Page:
MONTREAL - Quebecers might feel like their vision is fuzzy these days when they read that their province has been lumped in with North Korea, Syria and Sudan on a list of ineligible sites for a National Geographic photo contest.

The fine print for the magazine's "Explore our Changing World" contest has caused something of an online stir this week in La Belle Province.

It's not the first time a contest has avoided the province because of its strict rules. So now Quebec has found itself on a contest blacklist that includes Cuba, Iran, North Korea, Sudan, and Syria, as well as a pair of U.S. states, New Jersey and Vermont.

The provincial government isn't thrilled.

"It's a bit troubling," said Joyce Tremblay, a spokeswoman for the provincial commission that oversees contests, the Regie des alcools, des courses et des jeux.

It's not a new phenomenon. Some contest-makers have avoided Quebec over the years because of strict rules governing how those competitions are run in the province. The rules have been in place since 1978 and are designed to protect consumers and ensure prizes are paid out.

Some of those rules include deposits for certain contests depending on where they're being held; registering advertisements before contests begin; and allowing the government to mediate any lawsuits that may stem from contests.

Given those rules and the potential costs associated, some sponsors aren't willing to deal with Quebec, despite the fact it remains the country's second-most-populous province.

But Tremblay said the decision to leave Quebecers out of the contest was misguided.

She said that since National Geographic is running a photography contest — and not a commercial contest, with cash prizes — the media organization didn't face the same rules and would not have had to pay any fees.

"This contest wasn't subject to our rules," Tremblay said.

"Sadly, they decided to exclude Quebec without checking the facts because they were afraid they'd have to pay."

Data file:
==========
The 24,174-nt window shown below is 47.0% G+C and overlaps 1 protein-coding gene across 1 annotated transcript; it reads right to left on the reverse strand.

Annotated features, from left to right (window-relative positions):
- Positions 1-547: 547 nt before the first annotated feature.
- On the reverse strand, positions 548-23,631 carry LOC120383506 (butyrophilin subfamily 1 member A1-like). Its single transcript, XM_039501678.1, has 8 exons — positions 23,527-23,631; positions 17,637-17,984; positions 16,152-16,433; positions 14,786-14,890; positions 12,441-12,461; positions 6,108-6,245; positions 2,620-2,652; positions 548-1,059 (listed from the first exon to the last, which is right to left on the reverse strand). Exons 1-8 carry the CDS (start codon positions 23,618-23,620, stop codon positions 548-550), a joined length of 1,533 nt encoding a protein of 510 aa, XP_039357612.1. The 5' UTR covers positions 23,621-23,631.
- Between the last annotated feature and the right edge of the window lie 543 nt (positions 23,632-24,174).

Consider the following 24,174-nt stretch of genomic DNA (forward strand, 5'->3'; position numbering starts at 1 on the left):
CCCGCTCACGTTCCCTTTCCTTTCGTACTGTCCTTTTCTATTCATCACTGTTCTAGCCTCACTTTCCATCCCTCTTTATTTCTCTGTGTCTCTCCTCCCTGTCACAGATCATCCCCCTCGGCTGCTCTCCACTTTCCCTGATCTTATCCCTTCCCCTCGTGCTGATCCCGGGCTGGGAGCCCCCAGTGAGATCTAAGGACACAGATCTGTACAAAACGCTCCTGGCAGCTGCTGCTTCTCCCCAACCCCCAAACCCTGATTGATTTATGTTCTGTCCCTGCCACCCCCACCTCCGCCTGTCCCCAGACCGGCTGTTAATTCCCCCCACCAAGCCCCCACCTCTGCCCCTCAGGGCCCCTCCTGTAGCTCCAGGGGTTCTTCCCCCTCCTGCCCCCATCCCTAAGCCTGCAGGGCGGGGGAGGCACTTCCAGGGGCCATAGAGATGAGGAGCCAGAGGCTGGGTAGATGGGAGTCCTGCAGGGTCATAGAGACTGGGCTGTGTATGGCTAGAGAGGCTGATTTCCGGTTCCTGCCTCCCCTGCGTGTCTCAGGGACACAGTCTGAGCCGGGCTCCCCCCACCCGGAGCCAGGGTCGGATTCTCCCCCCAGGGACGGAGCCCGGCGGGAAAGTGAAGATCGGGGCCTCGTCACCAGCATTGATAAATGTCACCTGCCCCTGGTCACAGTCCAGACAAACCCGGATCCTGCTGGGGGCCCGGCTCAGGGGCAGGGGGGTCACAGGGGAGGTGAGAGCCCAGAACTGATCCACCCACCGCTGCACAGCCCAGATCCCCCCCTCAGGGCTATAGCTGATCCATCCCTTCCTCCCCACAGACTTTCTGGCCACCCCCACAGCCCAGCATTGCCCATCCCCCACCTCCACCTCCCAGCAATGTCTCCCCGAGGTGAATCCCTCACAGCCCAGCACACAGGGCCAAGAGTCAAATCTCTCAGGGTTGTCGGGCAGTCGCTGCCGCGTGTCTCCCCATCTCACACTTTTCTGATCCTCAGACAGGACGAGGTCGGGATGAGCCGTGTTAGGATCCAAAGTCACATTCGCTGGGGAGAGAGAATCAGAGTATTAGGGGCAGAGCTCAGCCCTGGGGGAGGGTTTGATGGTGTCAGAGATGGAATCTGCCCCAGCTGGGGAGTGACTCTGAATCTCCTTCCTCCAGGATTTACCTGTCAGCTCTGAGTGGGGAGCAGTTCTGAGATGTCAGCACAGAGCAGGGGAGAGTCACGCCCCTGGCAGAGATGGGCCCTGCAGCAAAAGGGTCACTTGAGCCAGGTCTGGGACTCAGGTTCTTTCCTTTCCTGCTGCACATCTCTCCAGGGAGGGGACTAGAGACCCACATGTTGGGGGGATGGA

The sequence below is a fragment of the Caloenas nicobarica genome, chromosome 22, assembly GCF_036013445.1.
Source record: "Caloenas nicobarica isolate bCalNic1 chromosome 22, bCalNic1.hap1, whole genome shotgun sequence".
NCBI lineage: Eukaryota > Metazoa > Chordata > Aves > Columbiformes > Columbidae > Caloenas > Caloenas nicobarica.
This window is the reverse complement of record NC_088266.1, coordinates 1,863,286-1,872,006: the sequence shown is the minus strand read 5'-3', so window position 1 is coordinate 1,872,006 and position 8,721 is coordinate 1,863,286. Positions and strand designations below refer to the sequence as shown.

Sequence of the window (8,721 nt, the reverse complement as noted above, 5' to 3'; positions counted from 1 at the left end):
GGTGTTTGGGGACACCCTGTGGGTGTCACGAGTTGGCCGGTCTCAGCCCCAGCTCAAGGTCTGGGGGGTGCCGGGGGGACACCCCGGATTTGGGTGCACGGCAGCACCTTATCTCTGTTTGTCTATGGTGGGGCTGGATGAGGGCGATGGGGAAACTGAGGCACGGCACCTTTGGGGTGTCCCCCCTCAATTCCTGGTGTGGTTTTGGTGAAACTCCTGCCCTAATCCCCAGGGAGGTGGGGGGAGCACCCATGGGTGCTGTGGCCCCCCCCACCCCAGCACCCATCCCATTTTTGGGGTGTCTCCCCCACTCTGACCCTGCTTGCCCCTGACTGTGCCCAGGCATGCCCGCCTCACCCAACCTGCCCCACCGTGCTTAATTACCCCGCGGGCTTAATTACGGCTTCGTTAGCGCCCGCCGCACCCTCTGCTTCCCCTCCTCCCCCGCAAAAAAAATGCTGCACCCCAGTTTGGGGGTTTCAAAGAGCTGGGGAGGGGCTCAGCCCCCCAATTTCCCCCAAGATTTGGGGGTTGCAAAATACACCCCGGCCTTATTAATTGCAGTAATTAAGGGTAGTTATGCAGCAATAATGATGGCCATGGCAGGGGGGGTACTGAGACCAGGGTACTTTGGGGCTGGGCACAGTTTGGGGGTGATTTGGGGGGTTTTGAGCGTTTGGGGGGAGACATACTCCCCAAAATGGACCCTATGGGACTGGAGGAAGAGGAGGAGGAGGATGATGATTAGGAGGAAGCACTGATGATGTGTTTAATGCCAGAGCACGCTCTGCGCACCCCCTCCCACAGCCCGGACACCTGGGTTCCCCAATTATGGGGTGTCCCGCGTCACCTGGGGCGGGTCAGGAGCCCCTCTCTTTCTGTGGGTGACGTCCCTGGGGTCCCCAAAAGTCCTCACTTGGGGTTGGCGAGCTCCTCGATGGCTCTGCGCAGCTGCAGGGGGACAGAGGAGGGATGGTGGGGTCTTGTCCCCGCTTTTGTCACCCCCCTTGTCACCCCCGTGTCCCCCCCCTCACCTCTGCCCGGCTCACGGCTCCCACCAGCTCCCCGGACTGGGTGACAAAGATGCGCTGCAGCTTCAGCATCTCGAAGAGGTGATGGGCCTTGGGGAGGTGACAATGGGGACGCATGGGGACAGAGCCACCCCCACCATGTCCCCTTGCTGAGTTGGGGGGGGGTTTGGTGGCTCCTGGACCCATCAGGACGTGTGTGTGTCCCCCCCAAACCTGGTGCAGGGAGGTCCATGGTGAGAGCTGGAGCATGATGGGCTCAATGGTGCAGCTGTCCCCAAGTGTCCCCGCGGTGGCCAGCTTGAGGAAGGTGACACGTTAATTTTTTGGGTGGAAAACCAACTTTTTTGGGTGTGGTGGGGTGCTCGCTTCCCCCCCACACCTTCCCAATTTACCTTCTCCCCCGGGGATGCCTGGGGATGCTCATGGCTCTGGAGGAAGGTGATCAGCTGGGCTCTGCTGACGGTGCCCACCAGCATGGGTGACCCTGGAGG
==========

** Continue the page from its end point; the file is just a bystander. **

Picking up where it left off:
Quebec is the only jurisdiction in Canada to have such rules.

But plenty of other contests work within the province's rules without any trouble.

Tremblay said some 8,866 contests were authorized and held in Quebec last year alone, with large operations like McDonald's and Tim Hortons holding their popular contests like Monopoly and Roll-up-the-rim in the province, just like elsewhere in Canada.

Since getting lumped in with places like North Korea and Syria isn't great for the province's reputation, Tremblay said she hopes companies take the time to call and get the right information.

"They don't even take two minutes to call and sometimes the amounts (to pay) are quite minimal," Tremblay said.

The prestigious magazine's contest runs for three weeks this month and asks photographers to document change.

The prizes include getting a photo published in the magazine as well as a trip to New Mexico to take part in a photography seminar.

"It's a little bit sad," Tremblay said.

"But it's National Geographic that decided to put us (Quebec) there because they wouldn't have had to pay anything."

National Geographic did not immediately respond to a request for comment.

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  • BRITISH COLUMBIA, CANADA

    In a moss-draped rain forest in British Columbia, towering red cedars live a thousand years, and black bears have white coats. They are known to the local people as spirit bears.

  • UGANDA

    A lion climbs a tree to sleep, in Uganda’s Queen Elizabeth Park.

  • ANTARCTICA

    An emperor penguin, outfitted with a Crittercam camera system designed by marine biologist and National Geographic staff member Greg Marshall, becomes an unwitting cameraman for a National Geographic documentary.

  • 1909 - ALASKA, UNITED STATES

    Washing his films in iceberg-choked seawater was an everyday chore for photographer Oscar D. Von Engeln during the summer months he spent on a National Geographic-sponsored expedition in Alaska.

  • 1995 - INDIA

    By setting off a camera trap, a female tiger captures her own image in Bandhavgarh National Park.

  • 1969 - THE MOON

    Astronaut Buzz Aldrin walks on the Moon’s Sea of Tranquility, his visor reflecting Neil Armstrong and the lunar module Eagle. The Apollo 11 astronauts carried the National Geographic Society flag with them on their journey to the Moon.

  • LA VENTA, TABASCO. MEXICO

    Beginning in 1938, Matthew Stirling, chief of the Smithsonian Bureau of American Ethnology, led eight National Geographic-sponsored expeditions to Tabasco and Veracruz in Mexico. He uncovered 11 colossal stone heads, evidence of the ancient Olmec civilization that had lain buried for 15 centuries.

  • 1938 - EGYPT

    Three figures on camelback behold the pyramids of Giza.

  • COCOS ISLAND, COSTA RICA

    Marine biologist and National Geographic Explorer-in-Residence Enric Sala dives with a green turtle off Cocos Island, Costa Rica. Sala leads National Geographic’s Pristine Seas project, which aims to find, survey and help protect the last healthy and undisturbed places in the ocean.

  • 1964 - TANZANIA

    A touching moment between primatologist and National Geographic grantee Jane Goodall and young chimpanzee Flint at Tanzania’s Gombe Stream Reserve.


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